click here for more snippets of his album, Morning Music, or to purchase tracks.
Curtis Mayfield performing “We the People” and “Gimme Your Love”, plus archival tape of folks vibin’ in various Chicago parks back-in-the-day. From the classic film “Save the Children” (1972). The film chronicled PUSH Expo ’72 (at the International Amphitheatre** in Chicago), touted as the biggest gathering of black business in history. When black power was green!
from TIME magazine:
Black Expo in Chicago
Monday October, 11, 1971
“Black Expo in Chicago Black Expo was billed as the largest gathering of black businessmen in history. When the five-day trade fair opened in Chicago last week, there were representatives of nearly 400 black firms on hand to prove the premise. But before the week was out, Black Expo proved to be more than a display of the products of America’s fledgling black capitalism. It turned out to be an unofficial convention of entrepreneurs and politicians in search of power at the polls as well as in the marketplace.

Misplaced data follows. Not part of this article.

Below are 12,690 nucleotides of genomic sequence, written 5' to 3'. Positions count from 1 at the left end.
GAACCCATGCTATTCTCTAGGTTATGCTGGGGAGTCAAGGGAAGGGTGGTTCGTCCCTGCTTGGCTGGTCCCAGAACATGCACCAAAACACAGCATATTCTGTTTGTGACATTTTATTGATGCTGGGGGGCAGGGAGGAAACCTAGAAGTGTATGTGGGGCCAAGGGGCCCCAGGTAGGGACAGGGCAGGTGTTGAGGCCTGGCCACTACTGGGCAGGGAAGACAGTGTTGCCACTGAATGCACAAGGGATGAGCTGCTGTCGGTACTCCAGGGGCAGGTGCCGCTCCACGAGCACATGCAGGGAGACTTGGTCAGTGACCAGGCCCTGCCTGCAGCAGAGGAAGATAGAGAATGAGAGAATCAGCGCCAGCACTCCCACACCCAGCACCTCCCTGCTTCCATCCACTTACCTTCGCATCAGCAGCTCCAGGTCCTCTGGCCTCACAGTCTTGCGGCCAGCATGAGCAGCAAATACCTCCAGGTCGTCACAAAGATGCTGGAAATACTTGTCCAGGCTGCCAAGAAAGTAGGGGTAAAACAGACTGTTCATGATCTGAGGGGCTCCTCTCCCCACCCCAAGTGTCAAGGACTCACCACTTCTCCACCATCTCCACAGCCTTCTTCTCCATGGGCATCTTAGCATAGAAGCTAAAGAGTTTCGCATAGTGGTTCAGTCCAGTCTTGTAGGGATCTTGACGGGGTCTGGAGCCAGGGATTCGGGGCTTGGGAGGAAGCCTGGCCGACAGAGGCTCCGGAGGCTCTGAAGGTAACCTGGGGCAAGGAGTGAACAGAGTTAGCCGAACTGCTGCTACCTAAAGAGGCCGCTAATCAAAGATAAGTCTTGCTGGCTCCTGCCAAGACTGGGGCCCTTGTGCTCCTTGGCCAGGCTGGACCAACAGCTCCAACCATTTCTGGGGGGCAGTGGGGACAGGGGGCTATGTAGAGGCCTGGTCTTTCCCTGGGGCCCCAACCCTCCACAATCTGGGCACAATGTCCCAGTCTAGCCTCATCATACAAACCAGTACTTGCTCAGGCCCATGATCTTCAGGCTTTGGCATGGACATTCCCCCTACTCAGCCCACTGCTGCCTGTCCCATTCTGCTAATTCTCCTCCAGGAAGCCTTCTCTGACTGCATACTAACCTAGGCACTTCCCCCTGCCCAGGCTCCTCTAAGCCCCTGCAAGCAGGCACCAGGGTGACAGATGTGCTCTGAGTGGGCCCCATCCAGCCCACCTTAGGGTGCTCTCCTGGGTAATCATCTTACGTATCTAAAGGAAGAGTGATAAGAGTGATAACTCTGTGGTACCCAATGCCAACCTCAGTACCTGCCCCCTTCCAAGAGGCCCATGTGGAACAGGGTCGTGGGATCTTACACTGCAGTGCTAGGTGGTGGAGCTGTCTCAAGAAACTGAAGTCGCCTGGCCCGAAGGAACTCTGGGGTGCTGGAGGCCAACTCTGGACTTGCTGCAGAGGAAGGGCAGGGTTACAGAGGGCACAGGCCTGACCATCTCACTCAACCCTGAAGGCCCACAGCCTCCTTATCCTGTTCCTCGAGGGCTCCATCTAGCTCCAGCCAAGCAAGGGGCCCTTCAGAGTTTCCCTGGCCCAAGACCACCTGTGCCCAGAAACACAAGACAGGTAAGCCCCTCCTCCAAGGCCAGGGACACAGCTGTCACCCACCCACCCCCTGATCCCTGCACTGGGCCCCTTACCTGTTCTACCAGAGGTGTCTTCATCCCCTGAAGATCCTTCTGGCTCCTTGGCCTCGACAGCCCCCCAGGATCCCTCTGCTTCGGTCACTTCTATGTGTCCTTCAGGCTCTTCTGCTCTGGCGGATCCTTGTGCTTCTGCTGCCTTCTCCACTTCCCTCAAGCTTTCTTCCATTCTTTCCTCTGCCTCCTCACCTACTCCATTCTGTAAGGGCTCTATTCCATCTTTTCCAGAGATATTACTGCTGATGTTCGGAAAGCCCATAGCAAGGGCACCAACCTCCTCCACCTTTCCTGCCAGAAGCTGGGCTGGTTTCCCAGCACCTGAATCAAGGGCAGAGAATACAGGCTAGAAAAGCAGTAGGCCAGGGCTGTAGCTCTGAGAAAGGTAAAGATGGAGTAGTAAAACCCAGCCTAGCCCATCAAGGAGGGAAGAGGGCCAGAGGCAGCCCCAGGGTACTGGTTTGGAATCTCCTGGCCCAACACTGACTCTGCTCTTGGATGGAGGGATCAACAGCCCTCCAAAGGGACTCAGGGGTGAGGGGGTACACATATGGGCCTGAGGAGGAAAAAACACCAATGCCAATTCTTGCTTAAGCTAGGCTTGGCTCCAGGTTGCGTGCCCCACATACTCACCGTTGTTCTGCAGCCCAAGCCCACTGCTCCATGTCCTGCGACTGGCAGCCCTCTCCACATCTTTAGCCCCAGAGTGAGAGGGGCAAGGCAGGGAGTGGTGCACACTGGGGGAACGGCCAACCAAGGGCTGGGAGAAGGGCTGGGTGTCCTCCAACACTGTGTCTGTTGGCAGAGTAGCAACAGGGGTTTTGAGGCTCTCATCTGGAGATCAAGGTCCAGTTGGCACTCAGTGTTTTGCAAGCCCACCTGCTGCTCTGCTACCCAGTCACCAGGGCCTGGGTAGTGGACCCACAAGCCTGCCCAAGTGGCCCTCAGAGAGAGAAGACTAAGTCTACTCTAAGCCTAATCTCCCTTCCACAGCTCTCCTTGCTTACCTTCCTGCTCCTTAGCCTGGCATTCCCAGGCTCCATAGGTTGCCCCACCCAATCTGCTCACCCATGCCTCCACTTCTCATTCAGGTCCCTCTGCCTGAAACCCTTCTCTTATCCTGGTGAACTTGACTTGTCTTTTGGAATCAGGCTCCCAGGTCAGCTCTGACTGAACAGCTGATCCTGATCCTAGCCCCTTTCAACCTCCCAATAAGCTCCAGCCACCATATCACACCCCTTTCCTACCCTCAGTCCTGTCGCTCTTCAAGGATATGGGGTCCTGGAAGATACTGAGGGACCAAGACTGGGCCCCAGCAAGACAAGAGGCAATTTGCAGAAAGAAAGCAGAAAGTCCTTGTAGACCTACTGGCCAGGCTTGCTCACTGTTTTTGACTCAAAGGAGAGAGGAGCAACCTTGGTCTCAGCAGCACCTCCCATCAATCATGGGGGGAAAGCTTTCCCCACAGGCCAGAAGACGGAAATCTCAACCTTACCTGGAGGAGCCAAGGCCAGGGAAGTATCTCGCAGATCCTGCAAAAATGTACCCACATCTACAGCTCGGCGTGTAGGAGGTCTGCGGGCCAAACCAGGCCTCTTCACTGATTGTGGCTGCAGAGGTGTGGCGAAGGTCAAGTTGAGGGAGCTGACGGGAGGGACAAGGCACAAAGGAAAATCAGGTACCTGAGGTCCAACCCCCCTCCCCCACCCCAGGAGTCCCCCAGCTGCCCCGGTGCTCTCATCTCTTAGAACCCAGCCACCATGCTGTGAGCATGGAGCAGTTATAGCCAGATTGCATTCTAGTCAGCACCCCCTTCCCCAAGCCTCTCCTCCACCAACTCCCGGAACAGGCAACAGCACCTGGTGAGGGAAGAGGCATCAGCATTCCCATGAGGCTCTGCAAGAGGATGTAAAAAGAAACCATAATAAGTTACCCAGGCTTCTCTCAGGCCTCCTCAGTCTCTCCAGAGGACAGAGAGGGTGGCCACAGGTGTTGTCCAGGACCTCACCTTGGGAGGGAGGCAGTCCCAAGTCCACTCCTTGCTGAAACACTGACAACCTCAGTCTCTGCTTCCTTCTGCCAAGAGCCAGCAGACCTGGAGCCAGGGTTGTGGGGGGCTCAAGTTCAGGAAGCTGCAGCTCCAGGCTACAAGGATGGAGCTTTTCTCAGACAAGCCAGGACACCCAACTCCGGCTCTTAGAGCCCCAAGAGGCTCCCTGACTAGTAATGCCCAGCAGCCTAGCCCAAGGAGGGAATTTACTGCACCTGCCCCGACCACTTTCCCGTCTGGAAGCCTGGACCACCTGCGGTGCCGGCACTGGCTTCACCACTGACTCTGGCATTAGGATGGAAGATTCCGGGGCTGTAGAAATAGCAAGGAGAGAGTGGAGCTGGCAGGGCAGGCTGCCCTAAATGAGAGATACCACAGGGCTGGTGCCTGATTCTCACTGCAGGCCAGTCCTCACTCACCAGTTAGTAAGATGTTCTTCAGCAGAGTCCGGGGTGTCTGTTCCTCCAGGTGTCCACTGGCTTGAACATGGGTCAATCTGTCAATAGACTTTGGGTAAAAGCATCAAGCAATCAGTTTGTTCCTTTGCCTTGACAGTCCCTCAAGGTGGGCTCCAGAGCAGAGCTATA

the Rev. Jesse Jackson, black businessmen from 40 states gave their backing to Jackson’s assertion that economic development —”green power”—is the way to black power. Self-sufficiency, Jackson said during the opening-day ceremonies, is the first step in breaking out of the ghetto. Said Jackson: “We do not want a welfare state. We have potential. We can produce. We can feed ourselves.” Despite the enthusiastic speeches, however, black capitalism is still in an initial stage of development. Aware of that, Jackson proposed a “domestic Marshall Plan” to help black neighborhoods develop their economic potential….”